(c) Fats and Oils (Lipids) : Fats and their
derivatives are collectively called lipids. Fats are the compounds
of fatty acids and glycerol. They are composed of C, H and O but
there is less oxygen than in carbohydrates.
There are mainly three types of lipids, namely
the simple lipids such as fats and waxes, the
compound lipids such as phospholipids and glycolipids and
the derived lipids such as steroids which include
cholesterol, sex hormones like estrogen, androgen, etc.
Fats are highly concentrated energy foods
which produce 9.5 Kcal of energy per gram, more than twice produced
by carbohydrates. They are obtained from butter, cream, oil, nuts,
Importance of lipids in metabolism : Fats
are used in the growth of living bodies. They mainly serve as compact
fuel molecules because they yield more energy per unit weight
than any other food substance. Fats also serve as reserve food.
In animals living in cold regions, fats form an insulating coating
within the body. In the case of animals like camels living in deserts,
oxidation of fats yields metabolic water which enables the animal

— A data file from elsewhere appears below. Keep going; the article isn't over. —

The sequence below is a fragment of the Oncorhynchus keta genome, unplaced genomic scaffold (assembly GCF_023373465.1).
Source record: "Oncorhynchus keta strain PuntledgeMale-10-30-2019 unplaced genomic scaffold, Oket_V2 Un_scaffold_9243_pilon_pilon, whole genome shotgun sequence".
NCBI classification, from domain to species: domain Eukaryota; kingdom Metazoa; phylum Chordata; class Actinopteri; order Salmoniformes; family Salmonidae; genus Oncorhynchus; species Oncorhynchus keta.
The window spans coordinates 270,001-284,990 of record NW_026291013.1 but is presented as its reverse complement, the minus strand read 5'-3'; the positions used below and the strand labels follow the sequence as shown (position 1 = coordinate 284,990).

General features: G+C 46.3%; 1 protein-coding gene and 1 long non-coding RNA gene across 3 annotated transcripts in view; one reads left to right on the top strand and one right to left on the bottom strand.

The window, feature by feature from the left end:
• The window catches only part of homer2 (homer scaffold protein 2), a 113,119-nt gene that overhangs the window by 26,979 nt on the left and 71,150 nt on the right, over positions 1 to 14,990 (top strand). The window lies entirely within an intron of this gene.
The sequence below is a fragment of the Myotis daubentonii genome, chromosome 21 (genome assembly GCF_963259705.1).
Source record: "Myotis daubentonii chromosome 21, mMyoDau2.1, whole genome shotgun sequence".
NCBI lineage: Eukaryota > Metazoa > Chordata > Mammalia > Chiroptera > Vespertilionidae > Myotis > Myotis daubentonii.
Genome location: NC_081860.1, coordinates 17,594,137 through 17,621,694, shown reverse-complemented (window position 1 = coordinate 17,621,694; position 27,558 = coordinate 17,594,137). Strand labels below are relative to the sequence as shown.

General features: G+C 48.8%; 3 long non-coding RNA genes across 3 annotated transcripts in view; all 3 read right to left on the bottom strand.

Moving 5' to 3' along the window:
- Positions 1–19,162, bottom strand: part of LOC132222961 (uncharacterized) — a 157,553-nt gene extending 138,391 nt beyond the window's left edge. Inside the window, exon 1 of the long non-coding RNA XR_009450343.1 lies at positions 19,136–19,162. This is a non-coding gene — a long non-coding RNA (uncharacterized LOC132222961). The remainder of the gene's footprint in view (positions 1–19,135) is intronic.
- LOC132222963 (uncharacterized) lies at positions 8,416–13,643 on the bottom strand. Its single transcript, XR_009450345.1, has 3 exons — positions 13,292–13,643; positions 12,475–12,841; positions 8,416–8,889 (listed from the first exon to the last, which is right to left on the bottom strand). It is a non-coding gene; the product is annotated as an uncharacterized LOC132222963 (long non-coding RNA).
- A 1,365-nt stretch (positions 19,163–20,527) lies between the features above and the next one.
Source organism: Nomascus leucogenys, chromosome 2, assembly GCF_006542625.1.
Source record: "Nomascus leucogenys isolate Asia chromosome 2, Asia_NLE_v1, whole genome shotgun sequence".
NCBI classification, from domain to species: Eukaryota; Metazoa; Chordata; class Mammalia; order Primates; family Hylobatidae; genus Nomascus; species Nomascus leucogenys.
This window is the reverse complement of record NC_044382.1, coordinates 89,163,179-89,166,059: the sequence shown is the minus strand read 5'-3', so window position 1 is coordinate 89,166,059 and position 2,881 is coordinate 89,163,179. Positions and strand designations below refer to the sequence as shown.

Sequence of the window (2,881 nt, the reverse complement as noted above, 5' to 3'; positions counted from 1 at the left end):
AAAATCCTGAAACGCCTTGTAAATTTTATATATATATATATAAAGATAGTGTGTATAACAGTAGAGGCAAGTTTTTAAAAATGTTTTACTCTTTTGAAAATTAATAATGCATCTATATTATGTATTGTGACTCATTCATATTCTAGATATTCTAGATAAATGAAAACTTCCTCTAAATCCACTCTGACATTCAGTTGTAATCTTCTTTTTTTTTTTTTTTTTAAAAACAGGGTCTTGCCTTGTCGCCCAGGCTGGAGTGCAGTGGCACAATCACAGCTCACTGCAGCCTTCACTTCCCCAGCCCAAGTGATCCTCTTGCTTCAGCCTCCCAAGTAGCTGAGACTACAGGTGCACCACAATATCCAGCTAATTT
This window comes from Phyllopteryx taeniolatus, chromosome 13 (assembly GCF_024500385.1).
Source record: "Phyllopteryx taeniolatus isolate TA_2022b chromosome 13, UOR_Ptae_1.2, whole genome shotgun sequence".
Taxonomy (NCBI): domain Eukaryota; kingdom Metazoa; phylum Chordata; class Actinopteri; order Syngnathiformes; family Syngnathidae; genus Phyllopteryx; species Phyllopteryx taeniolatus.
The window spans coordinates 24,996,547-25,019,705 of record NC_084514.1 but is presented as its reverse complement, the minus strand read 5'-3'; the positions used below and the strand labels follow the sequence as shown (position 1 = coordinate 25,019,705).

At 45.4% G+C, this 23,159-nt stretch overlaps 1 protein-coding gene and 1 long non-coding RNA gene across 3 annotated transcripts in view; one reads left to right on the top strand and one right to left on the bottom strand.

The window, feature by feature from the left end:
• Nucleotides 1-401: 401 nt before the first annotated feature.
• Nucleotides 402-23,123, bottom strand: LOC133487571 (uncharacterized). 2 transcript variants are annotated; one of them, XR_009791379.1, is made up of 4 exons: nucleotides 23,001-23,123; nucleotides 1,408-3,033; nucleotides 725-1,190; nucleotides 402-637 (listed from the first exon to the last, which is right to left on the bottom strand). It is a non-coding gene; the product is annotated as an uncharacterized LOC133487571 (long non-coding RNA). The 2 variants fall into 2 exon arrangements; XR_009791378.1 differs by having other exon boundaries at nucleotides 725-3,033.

to remain without ingesting water for several days.
(d) Vitamins : These are organic food factors
which are essential for healthy and well balanced growth of the
body. Small amounts of vitamins are sufficient for the normal functioning
of the body, as they are usually recycled in the bodyo. If vitamins
are not taken in sufficient quantities, it may lead to various "deficiency
diseases" as shown in the table below.
Vitamins are not synthesized by animals but obtained
directly or indirectly from plants. Vitamins are A, B-complex, C,
D, E and K of which B-complex and C are water soluble while
A, D, E and K, are fat-soluble.
(e) Minerals : These are necessary for the
body to perform its normal functions. About 4% of our body weight
is formed by minerals. Fresh fruits and green vegetables are rich
in minerals. A few important minerals needed for our body functions
are given below:
(i) Calcium and Phosphorus: They are
essential for the development of bones and teeth. Besides, calcium
is also useful in clotting of blood and phosphorus is necessary
in the formation of energy rich molecule called ATP.
(ii) Iron: It is essential for the formation
of red pigment hemoglobin of blood. Deficiency of iron causes anemia.
(iii) Iodine: It is necessary for the
proper functioning of the thyroid gland. A deficiency of iodine
leads to simple goiter.
(iv) Potassium and Sodium: These are
the main constituents of body fluids, nerve cells and blood plasma,
and are often ingested in mineral forms.
(v) Magnesium: This is useful in the
activation of many enzymes.